London discovered that he was the target of an investigation when the FBI came to his home and showed London a picture of him accepting cash, Braun said. London then spoke with investigators for three hours, admitting his role. Braun said that his client came to him chiefly concerned about protecting KPMG from the scandal's fallout. Braun maintains that London's honesty in admitting his sole culpability "saved the country from a stock market crash" that could have ensued if investors, spooked by the prospect that KPMG's audits were widely tainted, started selling off stock in many companies.
In a statement late Thursday, KPMG's CEO John Veihmeyer said he was "appalled" by the details that emerged in the complaint against London. He said that because of London's alleged actions, KPMG would step down as independent auditor of Herbalife and Skechers. But he added that there was no reason to believe the company's financial statements were inaccurate.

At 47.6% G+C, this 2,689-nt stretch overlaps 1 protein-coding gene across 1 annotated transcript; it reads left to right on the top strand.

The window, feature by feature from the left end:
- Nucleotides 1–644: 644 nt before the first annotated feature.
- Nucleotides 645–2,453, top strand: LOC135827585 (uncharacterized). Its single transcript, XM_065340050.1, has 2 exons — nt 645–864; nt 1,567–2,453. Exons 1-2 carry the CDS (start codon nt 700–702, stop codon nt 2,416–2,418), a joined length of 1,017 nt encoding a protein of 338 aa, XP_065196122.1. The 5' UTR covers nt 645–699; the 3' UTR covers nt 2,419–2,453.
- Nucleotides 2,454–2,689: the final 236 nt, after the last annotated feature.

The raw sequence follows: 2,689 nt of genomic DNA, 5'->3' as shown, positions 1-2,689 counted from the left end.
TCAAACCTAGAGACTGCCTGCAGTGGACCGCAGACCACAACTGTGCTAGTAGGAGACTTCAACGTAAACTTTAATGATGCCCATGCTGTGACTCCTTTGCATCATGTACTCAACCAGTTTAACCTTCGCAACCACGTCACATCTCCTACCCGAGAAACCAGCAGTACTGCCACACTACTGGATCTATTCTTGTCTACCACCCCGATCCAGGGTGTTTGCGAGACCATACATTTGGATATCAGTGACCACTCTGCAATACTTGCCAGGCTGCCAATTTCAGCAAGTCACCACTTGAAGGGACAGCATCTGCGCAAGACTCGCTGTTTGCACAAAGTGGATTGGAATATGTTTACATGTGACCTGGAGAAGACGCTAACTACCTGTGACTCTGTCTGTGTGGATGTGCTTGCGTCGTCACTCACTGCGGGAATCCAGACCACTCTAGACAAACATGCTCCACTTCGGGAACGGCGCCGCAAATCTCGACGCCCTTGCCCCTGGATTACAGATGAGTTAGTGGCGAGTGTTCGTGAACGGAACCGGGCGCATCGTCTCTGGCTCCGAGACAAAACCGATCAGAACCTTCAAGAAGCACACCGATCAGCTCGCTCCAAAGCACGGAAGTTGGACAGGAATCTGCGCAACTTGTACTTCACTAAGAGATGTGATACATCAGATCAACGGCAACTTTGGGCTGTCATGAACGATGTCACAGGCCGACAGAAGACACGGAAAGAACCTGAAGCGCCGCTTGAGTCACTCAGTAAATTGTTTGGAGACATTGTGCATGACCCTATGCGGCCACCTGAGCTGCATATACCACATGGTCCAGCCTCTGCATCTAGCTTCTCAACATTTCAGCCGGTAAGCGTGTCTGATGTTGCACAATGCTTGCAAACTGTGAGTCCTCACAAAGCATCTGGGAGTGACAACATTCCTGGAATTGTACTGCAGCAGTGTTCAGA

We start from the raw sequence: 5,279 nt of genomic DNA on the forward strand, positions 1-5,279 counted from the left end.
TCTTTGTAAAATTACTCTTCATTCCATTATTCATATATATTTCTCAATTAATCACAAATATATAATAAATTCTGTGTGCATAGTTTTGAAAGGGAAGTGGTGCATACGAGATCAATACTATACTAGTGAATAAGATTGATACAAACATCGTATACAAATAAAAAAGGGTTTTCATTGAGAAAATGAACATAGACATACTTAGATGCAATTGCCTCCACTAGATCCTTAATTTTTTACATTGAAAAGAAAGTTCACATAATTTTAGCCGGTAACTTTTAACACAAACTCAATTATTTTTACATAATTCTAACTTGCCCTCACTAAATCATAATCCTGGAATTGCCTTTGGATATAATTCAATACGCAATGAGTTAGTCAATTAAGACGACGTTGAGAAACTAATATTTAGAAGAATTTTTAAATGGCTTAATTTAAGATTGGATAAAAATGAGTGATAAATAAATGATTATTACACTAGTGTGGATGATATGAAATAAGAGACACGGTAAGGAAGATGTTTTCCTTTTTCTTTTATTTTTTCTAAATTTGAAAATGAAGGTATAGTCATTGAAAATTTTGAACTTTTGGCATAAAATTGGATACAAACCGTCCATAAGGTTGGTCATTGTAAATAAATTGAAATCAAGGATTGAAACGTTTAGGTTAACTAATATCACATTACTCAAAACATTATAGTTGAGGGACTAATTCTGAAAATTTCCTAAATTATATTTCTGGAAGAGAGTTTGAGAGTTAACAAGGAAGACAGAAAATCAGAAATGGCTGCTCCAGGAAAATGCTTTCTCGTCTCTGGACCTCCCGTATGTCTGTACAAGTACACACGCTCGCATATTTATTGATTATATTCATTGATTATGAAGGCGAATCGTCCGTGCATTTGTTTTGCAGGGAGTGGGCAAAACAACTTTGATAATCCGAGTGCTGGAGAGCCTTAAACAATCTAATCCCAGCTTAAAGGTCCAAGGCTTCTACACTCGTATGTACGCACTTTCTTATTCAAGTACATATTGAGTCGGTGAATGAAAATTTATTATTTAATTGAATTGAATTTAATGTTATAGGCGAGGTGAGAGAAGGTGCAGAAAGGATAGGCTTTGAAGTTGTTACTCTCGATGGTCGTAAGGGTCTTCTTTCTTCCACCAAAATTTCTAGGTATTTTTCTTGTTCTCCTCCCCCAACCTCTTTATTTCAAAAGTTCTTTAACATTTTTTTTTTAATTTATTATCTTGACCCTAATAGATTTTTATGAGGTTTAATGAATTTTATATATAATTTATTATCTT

Veihmeyer said KPMG also planned to take legal action against London. "We unequivocally condemn his actions, and deeply regret the impact that his violations of trust and the law have had on our clients and our people," he said.
The SEC is seeking unspecified penalties and restitution against London and Shaw. The criminal charge against London carries a maximum penalty of 5 years in prison, and a fine of at least $250,000.
Special Correspondent Linda Deutsch reported from Los Angeles. Rexrode reported from New York.
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